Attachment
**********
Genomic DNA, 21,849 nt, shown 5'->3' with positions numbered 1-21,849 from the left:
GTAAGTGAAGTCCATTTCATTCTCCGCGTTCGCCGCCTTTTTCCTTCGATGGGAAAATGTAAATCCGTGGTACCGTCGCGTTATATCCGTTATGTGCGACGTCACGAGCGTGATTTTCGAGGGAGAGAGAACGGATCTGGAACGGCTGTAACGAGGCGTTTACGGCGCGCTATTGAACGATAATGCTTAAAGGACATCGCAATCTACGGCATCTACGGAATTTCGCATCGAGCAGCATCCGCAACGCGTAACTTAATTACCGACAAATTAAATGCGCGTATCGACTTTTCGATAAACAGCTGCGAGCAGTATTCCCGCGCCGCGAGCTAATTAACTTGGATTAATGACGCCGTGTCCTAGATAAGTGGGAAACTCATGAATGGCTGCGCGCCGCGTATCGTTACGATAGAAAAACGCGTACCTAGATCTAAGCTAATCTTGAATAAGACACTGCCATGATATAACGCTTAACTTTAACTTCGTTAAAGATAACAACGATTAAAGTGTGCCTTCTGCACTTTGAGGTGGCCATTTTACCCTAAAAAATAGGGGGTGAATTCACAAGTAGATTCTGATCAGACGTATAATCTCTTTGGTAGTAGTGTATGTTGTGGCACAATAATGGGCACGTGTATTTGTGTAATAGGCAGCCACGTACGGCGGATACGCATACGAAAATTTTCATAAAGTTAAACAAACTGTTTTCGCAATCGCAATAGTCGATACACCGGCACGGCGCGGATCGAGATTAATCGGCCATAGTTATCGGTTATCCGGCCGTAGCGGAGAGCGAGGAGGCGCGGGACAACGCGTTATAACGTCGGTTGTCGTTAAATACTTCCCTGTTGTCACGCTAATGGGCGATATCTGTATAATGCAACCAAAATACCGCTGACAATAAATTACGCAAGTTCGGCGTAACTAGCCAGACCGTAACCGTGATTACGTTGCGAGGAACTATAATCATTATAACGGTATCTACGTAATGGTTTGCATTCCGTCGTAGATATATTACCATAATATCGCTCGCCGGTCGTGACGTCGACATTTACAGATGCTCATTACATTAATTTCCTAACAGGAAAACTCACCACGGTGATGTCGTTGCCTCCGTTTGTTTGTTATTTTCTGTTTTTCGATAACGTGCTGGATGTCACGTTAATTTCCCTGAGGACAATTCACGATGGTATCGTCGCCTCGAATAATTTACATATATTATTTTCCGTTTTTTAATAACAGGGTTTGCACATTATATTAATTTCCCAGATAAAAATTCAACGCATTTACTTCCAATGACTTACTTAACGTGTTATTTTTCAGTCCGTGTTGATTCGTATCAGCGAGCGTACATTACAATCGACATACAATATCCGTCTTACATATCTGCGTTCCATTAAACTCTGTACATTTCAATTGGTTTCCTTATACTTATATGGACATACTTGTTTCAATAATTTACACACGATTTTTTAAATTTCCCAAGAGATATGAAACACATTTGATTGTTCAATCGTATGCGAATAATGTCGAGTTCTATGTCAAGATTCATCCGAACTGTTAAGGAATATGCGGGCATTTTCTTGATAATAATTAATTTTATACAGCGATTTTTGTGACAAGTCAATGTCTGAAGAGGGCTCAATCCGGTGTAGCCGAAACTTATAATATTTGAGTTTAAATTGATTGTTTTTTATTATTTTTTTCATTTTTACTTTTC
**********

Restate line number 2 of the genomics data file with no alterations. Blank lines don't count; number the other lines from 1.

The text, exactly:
GTAAGTGAAGTCCATTTCATTCTCCGCGTTCGCCGCCTTTTTCCTTCGATGGGAAAATGTAAATCCGTGGTACCGTCGCGTTATATCCGTTATGTGCGACGTCACGAGCGTGATTTTCGAGGGAGAGAGAACGGATCTGGAACGGCTGTAACGAGGCGTTTACGGCGCGCTATTGAACGATAATGCTTAAAGGACATCGCAATCTACGGCATCTACGGAATTTCGCATCGAGCAGCATCCGCAACGCGTAACTTAATTACCGACAAATTAAATGCGCGTATCGACTTTTCGATAAACAGCTGCGAGCAGTATTCCCGCGCCGCGAGCTAATTAACTTGGATTAATGACGCCGTGTCCTAGATAAGTGGGAAACTCATGAATGGCTGCGCGCCGCGTATCGTTACGATAGAAAAACGCGTACCTAGATCTAAGCTAATCTTGAATAAGACACTGCCATGATATAACGCTTAACTTTAACTTCGTTAAAGATAACAACGATTAAAGTGTGCCTTCTGCACTTTGAGGTGGCCATTTTACCCTAAAAAATAGGGGGTGAATTCACAAGTAGATTCTGATCAGACGTATAATCTCTTTGGTAGTAGTGTATGTTGTGGCACAATAATGGGCACGTGTATTTGTGTAATAGGCAGCCACGTACGGCGGATACGCATACGAAAATTTTCATAAAGTTAAACAAACTGTTTTCGCAATCGCAATAGTCGATACACCGGCACGGCGCGGATCGAGATTAATCGGCCATAGTTATCGGTTATCCGGCCGTAGCGGAGAGCGAGGAGGCGCGGGACAACGCGTTATAACGTCGGTTGTCGTTAAATACTTCCCTGTTGTCACGCTAATGGGCGATATCTGTATAATGCAACCAAAATACCGCTGACAATAAATTACGCAAGTTCGGCGTAACTAGCCAGACCGTAACCGTGATTACGTTGCGAGGAACTATAATCATTATAACGGTATCTACGTAATGGTTTGCATTCCGTCGTAGATATATTACCATAATATCGCTCGCCGGTCGTGACGTCGACATTTACAGATGCTCATTACATTAATTTCCTAACAGGAAAACTCACCACGGTGATGTCGTTGCCTCCGTTTGTTTGTTATTTTCTGTTTTTCGATAACGTGCTGGATGTCACGTTAATTTCCCTGAGGACAATTCACGATGGTATCGTCGCCTCGAATAATTTACATATATTATTTTCCGTTTTTTAATAACAGGGTTTGCACATTATATTAATTTCCCAGATAAAAATTCAACGCATTTACTTCCAATGACTTACTTAACGTGTTATTTTTCAGTCCGTGTTGATTCGTATCAGCGAGCGTACATTACAATCGACATACAATATCCGTCTTACATATCTGCGTTCCATTAAACTCTGTACATTTCAATTGGTTTCCTTATACTTATATGGACATACTTGTTTCAATAATTTACACACGATTTTTTAAATTTCCCAAGAGATATGAAACACATTTGATTGTTCAATCGTATGCGAATAATGTCGAGTTCTATGTCAAGATTCATCCGAACTGTTAAGGAATATGCGGGCATTTTCTTGATAATAATTAATTTTATACAGCGATTTTTGTGACAAGTCAATGTCTGAAGAGGGCTCAATCCGGTGTAGCCGAAACTTATAATATTTGAGTTTAAATTGATTGTTTTTTATTATTTTTTTCATTTTTACTTTTC